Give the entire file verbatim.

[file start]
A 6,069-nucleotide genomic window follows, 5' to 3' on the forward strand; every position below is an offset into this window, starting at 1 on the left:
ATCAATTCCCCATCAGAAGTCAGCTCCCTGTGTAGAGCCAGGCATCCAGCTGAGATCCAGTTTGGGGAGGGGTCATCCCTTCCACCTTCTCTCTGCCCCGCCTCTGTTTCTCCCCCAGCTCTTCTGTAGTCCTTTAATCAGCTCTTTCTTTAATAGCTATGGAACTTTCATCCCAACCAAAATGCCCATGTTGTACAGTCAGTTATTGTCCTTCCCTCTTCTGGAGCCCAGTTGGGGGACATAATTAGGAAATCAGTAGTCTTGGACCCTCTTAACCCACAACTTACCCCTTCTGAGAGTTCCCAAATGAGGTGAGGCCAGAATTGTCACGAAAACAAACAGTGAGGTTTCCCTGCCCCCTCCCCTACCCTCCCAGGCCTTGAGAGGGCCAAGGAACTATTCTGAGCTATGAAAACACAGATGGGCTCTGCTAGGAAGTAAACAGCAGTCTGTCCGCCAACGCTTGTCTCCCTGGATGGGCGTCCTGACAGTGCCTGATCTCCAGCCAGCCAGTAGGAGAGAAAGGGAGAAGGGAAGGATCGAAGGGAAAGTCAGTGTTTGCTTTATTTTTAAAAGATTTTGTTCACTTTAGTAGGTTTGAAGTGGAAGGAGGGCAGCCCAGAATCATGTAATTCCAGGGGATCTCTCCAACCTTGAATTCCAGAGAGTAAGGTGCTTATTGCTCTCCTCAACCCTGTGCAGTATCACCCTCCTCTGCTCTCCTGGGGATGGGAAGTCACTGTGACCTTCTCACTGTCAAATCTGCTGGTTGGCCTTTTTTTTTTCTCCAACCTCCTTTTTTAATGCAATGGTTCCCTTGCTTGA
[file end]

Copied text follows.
A 6,069-nucleotide genomic window follows, 5' to 3' on the forward strand; every position below is an offset into this window, starting at 1 on the left:
ATCAATTCCCCATCAGAAGTCAGCTCCCTGTGTAGAGCCAGGCATCCAGCTGAGATCCAGTTTGGGGAGGGGTCATCCCTTCCACCTTCTCTCTGCCCCGCCTCTGTTTCTCCCCCAGCTCTTCTGTAGTCCTTTAATCAGCTCTTTCTTTAATAGCTATGGAACTTTCATCCCAACCAAAATGCCCATGTTGTACAGTCAGTTATTGTCCTTCCCTCTTCTGGAGCCCAGTTGGGGGACATAATTAGGAAATCAGTAGTCTTGGACCCTCTTAACCCACAACTTACCCCTTCTGAGAGTTCCCAAATGAGGTGAGGCCAGAATTGTCACGAAAACAAACAGTGAGGTTTCCCTGCCCCCTCCCCTACCCTCCCAGGCCTTGAGAGGGCCAAGGAACTATTCTGAGCTATGAAAACACAGATGGGCTCTGCTAGGAAGTAAACAGCAGTCTGTCCGCCAACGCTTGTCTCCCTGGATGGGCGTCCTGACAGTGCCTGATCTCCAGCCAGCCAGTAGGAGAGAAAGGGAGAAGGGAAGGATCGAAGGGAAAGTCAGTGTTTGCTTTATTTTTAAAAGATTTTGTTCACTTTAGTAGGTTTGAAGTGGAAGGAGGGCAGCCCAGAATCATGTAATTCCAGGGGATCTCTCCAACCTTGAATTCCAGAGAGTAAGGTGCTTATTGCTCTCCTCAACCCTGTGCAGTATCACCCTCCTCTGCTCTCCTGGGGATGGGAAGTCACTGTGACCTTCTCACTGTCAAATCTGCTGGTTGGCCTTTTTTTTTTCTCCAACCTCCTTTTTTAATGCAATGGTTCCCTTGCTTGA